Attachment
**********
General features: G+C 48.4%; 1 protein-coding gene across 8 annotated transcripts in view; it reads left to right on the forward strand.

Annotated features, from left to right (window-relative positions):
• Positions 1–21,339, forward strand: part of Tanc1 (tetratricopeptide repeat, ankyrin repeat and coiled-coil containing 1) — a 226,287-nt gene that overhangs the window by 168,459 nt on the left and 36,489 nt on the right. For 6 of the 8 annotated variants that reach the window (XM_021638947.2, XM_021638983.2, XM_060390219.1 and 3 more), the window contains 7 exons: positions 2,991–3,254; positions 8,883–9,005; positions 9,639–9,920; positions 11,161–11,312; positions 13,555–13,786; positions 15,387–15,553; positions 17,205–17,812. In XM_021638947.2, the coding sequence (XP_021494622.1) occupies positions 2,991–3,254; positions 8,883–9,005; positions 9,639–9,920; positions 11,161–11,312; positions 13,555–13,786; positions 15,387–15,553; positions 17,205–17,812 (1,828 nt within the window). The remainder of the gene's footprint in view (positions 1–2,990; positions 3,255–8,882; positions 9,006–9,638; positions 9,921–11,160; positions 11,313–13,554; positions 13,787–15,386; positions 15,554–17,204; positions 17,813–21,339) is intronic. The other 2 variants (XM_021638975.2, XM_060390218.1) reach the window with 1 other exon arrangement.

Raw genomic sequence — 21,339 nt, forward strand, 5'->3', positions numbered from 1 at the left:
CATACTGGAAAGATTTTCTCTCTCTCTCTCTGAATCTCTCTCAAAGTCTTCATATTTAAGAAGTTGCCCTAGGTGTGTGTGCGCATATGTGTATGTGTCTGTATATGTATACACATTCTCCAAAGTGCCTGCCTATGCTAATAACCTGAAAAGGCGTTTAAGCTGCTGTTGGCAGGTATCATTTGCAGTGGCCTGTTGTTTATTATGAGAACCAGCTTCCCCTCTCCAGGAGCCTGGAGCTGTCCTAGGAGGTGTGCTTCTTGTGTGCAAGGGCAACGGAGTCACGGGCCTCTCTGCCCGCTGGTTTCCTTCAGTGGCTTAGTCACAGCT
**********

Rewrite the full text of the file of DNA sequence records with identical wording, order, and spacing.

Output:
General features: G+C 48.4%; 1 protein-coding gene across 8 annotated transcripts in view; it reads left to right on the forward strand.

Annotated features, from left to right (window-relative positions):
• Positions 1–21,339, forward strand: part of Tanc1 (tetratricopeptide repeat, ankyrin repeat and coiled-coil containing 1) — a 226,287-nt gene that overhangs the window by 168,459 nt on the left and 36,489 nt on the right. For 6 of the 8 annotated variants that reach the window (XM_021638947.2, XM_021638983.2, XM_060390219.1 and 3 more), the window contains 7 exons: positions 2,991–3,254; positions 8,883–9,005; positions 9,639–9,920; positions 11,161–11,312; positions 13,555–13,786; positions 15,387–15,553; positions 17,205–17,812. In XM_021638947.2, the coding sequence (XP_021494622.1) occupies positions 2,991–3,254; positions 8,883–9,005; positions 9,639–9,920; positions 11,161–11,312; positions 13,555–13,786; positions 15,387–15,553; positions 17,205–17,812 (1,828 nt within the window). The remainder of the gene's footprint in view (positions 1–2,990; positions 3,255–8,882; positions 9,006–9,638; positions 9,921–11,160; positions 11,313–13,554; positions 13,787–15,386; positions 15,554–17,204; positions 17,813–21,339) is intronic. The other 2 variants (XM_021638975.2, XM_060390218.1) reach the window with 1 other exon arrangement.

Raw genomic sequence — 21,339 nt, forward strand, 5'->3', positions numbered from 1 at the left:
CATACTGGAAAGATTTTCTCTCTCTCTCTCTGAATCTCTCTCAAAGTCTTCATATTTAAGAAGTTGCCCTAGGTGTGTGTGCGCATATGTGTATGTGTCTGTATATGTATACACATTCTCCAAAGTGCCTGCCTATGCTAATAACCTGAAAAGGCGTTTAAGCTGCTGTTGGCAGGTATCATTTGCAGTGGCCTGTTGTTTATTATGAGAACCAGCTTCCCCTCTCCAGGAGCCTGGAGCTGTCCTAGGAGGTGTGCTTCTTGTGTGCAAGGGCAACGGAGTCACGGGCCTCTCTGCCCGCTGGTTTCCTTCAGTGGCTTAGTCACAGCT